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Cry the Beloved Country: Novel Summary: Book I Chapters 9-12

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Book I Chapters 9-12


Book I: Chapters 9-12
Chapter 9 explores the problem of housing shortages for black people in Johannesburg, by weaving together snatches of conversation by unnamed blacks. It transpires that the people have taken the initiative themselves, inspired by black activists such as Dubula. They build up Shanty Town almost overnight, from whatever bits and pieces they can find-iron, sacks, poles. The newspapers cover the story, and the whites, ashamed of their neglect, come and put up some crude houses too. But none of the new residents of Shanty Town knows what they will do when it rains, or when winter comes.
In Shanty Town, Msimangu and Kumalo discover that a magistrate has sent Absalom to a reformatory nearby. They walk for an hour to the reformatory. A young white man tells them that Absalom did well at the reformatory, and he has great hopes for the boy's future. Absalom left one month ago, mainly because there was a girl who was pregnant by him. The young man thought that Absalom was willing to marry the girl and look after her and the baby. He tells Kumalo that Absalom is now living in a nearby village called Pimville, where he has a job. He is reported to be doing well. The young white man takes them to Pimville, but there they hear bad news from Absalom's girlfriend. He has been missing for several days, and she has no idea when or if he will return. Kumalo and Msimangu return to Orlando, disappointed.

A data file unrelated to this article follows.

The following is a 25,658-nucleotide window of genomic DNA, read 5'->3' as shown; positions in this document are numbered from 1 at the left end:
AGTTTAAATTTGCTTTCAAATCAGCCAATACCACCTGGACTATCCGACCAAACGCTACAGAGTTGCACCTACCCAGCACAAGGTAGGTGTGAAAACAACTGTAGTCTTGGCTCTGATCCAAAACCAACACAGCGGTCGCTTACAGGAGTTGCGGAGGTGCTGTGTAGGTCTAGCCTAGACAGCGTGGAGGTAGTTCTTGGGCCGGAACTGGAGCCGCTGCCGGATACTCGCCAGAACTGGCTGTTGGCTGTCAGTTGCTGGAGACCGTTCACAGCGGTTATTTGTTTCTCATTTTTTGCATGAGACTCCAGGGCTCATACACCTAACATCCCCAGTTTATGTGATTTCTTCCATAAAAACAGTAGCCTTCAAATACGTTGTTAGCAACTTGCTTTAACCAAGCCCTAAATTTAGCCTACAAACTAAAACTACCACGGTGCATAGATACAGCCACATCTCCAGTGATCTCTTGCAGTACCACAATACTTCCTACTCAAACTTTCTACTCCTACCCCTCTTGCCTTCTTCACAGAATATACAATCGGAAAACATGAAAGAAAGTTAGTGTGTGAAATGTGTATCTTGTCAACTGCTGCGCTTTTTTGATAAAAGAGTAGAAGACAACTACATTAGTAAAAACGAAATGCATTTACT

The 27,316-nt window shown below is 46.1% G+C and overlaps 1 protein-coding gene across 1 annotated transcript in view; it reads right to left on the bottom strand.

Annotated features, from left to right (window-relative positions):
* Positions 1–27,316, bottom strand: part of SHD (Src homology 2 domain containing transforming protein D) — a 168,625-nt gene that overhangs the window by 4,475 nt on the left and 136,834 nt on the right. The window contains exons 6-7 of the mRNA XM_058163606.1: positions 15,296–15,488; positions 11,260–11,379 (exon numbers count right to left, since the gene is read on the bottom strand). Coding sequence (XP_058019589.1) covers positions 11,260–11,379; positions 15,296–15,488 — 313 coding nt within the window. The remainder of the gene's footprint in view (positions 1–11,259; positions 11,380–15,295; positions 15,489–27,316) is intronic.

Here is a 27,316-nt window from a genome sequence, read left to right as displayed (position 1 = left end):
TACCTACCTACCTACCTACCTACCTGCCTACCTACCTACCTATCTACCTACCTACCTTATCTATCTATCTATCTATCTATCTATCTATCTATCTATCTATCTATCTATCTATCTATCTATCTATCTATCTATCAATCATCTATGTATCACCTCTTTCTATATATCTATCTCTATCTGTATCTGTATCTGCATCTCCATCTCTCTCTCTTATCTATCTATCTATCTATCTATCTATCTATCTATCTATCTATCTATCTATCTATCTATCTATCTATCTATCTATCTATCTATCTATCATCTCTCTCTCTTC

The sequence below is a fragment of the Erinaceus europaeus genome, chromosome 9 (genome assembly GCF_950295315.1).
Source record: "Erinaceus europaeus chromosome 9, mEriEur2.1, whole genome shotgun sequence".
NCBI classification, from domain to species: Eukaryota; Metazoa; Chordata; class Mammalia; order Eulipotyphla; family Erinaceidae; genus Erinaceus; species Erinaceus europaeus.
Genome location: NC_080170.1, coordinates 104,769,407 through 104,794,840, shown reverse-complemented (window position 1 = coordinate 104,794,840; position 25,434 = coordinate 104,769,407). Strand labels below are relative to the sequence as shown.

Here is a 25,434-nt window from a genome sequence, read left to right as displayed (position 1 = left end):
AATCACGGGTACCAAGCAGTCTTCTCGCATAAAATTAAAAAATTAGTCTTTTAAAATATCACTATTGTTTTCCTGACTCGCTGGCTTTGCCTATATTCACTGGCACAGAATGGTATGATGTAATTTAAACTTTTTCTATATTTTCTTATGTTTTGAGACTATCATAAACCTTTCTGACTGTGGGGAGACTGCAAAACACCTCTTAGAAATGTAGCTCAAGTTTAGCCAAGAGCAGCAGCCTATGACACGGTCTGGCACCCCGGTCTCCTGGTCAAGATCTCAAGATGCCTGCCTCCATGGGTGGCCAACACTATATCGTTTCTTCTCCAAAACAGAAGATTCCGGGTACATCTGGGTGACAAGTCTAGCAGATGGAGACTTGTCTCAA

They take the train back to Sophiatown. In the evening, the Evening Star newspaper reports that a respected white man, a young city engineer named Arthur Jarvis, has been shot dead in his home by black assailants. A black servant was also injured in the attack.
Chapter 12, like chapter 9, is a "choral" chapter, in which different white voices are presented as they discuss what must be done about the crime problem. Some want more police and heavier sentences for criminals. Others say the "natives" must be presented with worthy goals to strive for, otherwise crime will continue. Some advocate more education for blacks, or the building of recreation centers, or the enforcement of the pass-laws that regulate the movements of people. Others want South Africa to be divided into white and black areas. No one can agree on what course to take.
Meanwhile, the police are looking for Absalom. Kumalo is fearful of the reason why, which no one as yet knows.
These chapters further dramatize the social problems of Johannesburg. As an industrial city it has attracted labor from outlying towns and villages, but there is not enough housing for them. Living conditions are poor, and wages in the mines are low. The building of Shanty Town is an act of desperation, because the black people know that the authorities will never build enough houses for them. It is also an example of black self-reliance. Organized by the activist Dumula, they take action to solve their own problems, and as Dumula well knows, the whites are then shamed into constructing more housing.
The second problem dramatized in these chapters is rising crime rates and the fear this engenders in the white population. But they cannot agree on how to reduce it. Most are limited by their own inability to think in terms other than race; they do not regard blacks as their equals, so cannot come up with any solution that will genuinely alleviate the problem. The exception to this is the man who is murdered. As later chapters will show, Arthur Jarvis was a man who managed to escape the prison of race and to think in an enlightened way about social problems. The fact of his murder, by a black man, is a crushing irony.


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